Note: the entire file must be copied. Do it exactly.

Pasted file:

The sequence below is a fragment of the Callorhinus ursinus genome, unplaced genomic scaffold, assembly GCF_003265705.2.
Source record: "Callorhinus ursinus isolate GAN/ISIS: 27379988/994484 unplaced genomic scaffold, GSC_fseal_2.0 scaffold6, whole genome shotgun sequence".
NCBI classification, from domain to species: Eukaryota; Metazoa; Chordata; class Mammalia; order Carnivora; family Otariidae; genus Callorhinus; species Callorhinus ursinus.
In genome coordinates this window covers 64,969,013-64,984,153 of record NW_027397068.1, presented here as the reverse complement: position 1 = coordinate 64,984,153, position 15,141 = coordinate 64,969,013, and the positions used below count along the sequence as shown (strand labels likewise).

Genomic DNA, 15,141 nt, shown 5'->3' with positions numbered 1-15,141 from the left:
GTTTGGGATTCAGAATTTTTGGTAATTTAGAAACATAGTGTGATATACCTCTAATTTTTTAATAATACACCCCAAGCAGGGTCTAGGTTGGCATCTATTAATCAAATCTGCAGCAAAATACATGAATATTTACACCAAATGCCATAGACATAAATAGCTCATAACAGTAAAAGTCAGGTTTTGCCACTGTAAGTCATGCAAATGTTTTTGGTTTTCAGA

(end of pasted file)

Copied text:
The sequence below is a fragment of the Callorhinus ursinus genome, unplaced genomic scaffold, assembly GCF_003265705.2.
Source record: "Callorhinus ursinus isolate GAN/ISIS: 27379988/994484 unplaced genomic scaffold, GSC_fseal_2.0 scaffold6, whole genome shotgun sequence".
NCBI classification, from domain to species: Eukaryota; Metazoa; Chordata; class Mammalia; order Carnivora; family Otariidae; genus Callorhinus; species Callorhinus ursinus.
In genome coordinates this window covers 64,969,013-64,984,153 of record NW_027397068.1, presented here as the reverse complement: position 1 = coordinate 64,984,153, position 15,141 = coordinate 64,969,013, and the positions used below count along the sequence as shown (strand labels likewise).

Genomic DNA, 15,141 nt, shown 5'->3' with positions numbered 1-15,141 from the left:
GTTTGGGATTCAGAATTTTTGGTAATTTAGAAACATAGTGTGATATACCTCTAATTTTTTAATAATACACCCCAAGCAGGGTCTAGGTTGGCATCTATTAATCAAATCTGCAGCAAAATACATGAATATTTACACCAAATGCCATAGACATAAATAGCTCATAACAGTAAAAGTCAGGTTTTGCCACTGTAAGTCATGCAAATGTTTTTGGTTTTCAGA